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Prizewinning students explore solar energy, demographic diversity in the workplace and more

50+ research projects presented to the general public on Sept. 21 at the Undergraduate Research Showcase
September 13, 2018

Whether they’re testing solar-powered cooling systems on aircrafts or investigating diversity in the workplace, there’s no doubt that Concordia undergraduates are gaining valuable research experience.

Their important work will be on display at the fifth edition of Concordia’s annual Undergraduate Research Showcase, taking place on Friday, September 21 from 2 to 4 p.m. in the Engineering, Computer Science and Visual Arts Integrated Complex (EV) Atrium.

The event will highlight the winners of the 2018 Concordia Undergraduate Student Research Awards (CUSRA) as well as recipients of the Natural Sciences and Engineering Research Council of Canada (NSERC) Undergraduate Student Research Awards.

In total, 132 projects received funding in 2018, with 81 students earning support from CUSRA. More than 50 students from all four faculties will be on hand to discuss their findings and talk about the projects they worked on over the summer.

I learned how to work with professionals in my faculty

Alisha Dhanraj

Alisha Dhanraj, a human resource management major in the John Molson School of Business (JMSB), worked with Linda Dyer, professor and chair in the Department of Managemennt, to assess individual perception of older and younger workers.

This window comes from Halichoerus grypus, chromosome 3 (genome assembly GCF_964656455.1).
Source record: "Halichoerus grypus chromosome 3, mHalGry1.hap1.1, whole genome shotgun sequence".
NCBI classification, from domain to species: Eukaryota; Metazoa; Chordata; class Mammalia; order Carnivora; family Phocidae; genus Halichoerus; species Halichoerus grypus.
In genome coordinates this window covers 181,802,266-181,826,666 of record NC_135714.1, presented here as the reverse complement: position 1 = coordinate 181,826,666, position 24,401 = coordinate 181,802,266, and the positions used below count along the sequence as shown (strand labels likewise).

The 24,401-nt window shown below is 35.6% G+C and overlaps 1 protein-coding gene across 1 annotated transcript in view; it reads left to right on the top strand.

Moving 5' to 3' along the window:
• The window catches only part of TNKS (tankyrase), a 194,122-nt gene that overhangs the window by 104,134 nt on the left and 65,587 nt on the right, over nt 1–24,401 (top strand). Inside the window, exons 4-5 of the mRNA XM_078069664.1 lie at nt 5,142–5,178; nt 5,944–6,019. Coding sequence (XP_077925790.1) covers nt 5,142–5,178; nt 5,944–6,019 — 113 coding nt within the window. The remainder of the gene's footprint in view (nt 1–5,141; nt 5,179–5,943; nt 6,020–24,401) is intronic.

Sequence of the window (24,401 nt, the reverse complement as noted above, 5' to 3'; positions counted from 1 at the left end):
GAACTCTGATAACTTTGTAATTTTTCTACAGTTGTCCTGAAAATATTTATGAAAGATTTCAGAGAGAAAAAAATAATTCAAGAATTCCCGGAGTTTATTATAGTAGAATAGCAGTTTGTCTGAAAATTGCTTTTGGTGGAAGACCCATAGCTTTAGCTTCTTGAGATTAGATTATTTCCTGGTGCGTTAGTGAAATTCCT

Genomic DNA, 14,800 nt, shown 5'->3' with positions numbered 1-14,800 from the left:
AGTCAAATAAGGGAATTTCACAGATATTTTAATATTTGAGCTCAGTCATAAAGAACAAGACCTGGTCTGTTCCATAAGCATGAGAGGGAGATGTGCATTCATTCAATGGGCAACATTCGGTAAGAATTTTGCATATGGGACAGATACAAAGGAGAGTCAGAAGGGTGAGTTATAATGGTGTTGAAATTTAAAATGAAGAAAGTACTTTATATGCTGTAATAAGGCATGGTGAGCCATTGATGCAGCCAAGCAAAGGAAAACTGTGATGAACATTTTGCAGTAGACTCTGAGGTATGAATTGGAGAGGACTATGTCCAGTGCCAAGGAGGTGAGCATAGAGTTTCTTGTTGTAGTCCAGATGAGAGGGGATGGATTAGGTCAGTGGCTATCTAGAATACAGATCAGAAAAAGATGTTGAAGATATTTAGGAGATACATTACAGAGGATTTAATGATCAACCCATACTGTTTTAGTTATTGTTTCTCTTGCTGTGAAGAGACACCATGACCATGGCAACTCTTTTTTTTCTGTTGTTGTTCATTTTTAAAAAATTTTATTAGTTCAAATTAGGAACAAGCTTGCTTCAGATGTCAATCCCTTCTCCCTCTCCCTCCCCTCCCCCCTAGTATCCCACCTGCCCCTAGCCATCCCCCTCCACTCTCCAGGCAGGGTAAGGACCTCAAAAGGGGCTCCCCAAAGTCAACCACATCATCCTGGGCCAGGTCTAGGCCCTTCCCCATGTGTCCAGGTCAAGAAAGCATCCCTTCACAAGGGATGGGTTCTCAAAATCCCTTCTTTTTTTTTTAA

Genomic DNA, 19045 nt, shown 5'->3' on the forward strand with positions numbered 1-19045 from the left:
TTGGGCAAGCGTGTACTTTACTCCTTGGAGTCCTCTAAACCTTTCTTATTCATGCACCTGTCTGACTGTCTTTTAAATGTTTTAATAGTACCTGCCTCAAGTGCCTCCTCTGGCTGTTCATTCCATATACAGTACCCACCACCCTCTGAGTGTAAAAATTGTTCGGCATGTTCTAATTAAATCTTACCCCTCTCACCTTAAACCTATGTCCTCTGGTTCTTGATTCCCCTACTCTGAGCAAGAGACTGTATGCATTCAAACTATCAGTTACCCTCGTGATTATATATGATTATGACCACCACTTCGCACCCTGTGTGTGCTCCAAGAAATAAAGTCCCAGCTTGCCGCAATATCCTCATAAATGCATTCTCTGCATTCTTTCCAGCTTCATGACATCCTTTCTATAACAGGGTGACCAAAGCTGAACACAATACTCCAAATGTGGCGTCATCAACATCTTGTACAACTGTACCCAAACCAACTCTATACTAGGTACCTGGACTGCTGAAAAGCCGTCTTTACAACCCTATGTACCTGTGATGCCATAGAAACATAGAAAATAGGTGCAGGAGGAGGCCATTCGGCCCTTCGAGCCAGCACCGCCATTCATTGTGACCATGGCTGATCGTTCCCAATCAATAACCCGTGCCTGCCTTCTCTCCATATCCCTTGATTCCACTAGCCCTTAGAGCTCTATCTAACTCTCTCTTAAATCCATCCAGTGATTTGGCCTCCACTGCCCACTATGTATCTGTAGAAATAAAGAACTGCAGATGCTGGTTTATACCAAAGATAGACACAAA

By showing a set of images to sample groups, Dhanraj and Dyer looked at the impact of demographic diversity in the workplace. Dhanraj notes that the results of their work, which revealed how images of younger people were linked to perceptions of achievement and power, would be useful for employers and managers because they will be aware of the factors that may influence their employment-related decisions, such as how to better train older and younger workers.

“Working as a CUSRA student was an interesting experience,” she says.

“I learned how to work with professionals in my Faculty, how to assess participants' written stories about the images and how to incorporate the findings into a detailed report.”

Noah Sadaka, an aerospace engineering student supervised by associate professor Susan Liscouët-Hanke, looked at the feasibility and potential benefits of adding a solar-powered cooling system to an aircraft. Sadaka was specifically interested in how solar-powered fans could save energy by reducing the cabin temperature before running the air conditioning system, which uses a fuel-burning engine as a power source.

His main conclusions were that the longer the aircraft remained parked before the air-conditioning system activated, the more beneficial the solar-powered fans were to reducing the amount of cooling energy required. In a real-life scenario, Sadaka determined that the solar fans are most effective for the first flight of the day, but less so for fast turnarounds.

“This was my first term doing research with a faculty member, as opposed to previous internship experiences where I worked in industry,” he says.

“I enjoyed being able to focus only on this project and became better at working independently through it. Doing a research project made me more confident in my choice to do a master’s degree once I finish my undergraduate program.”

Check out the Undergraduate Research Showcase, on Friday, September 21 from 2 to 4 p.m. in the Engineering, Computer Science and Visual Arts Integrated Complex (EV) Atrium. Find out more about 
undergraduate research opportunities at Concordia.

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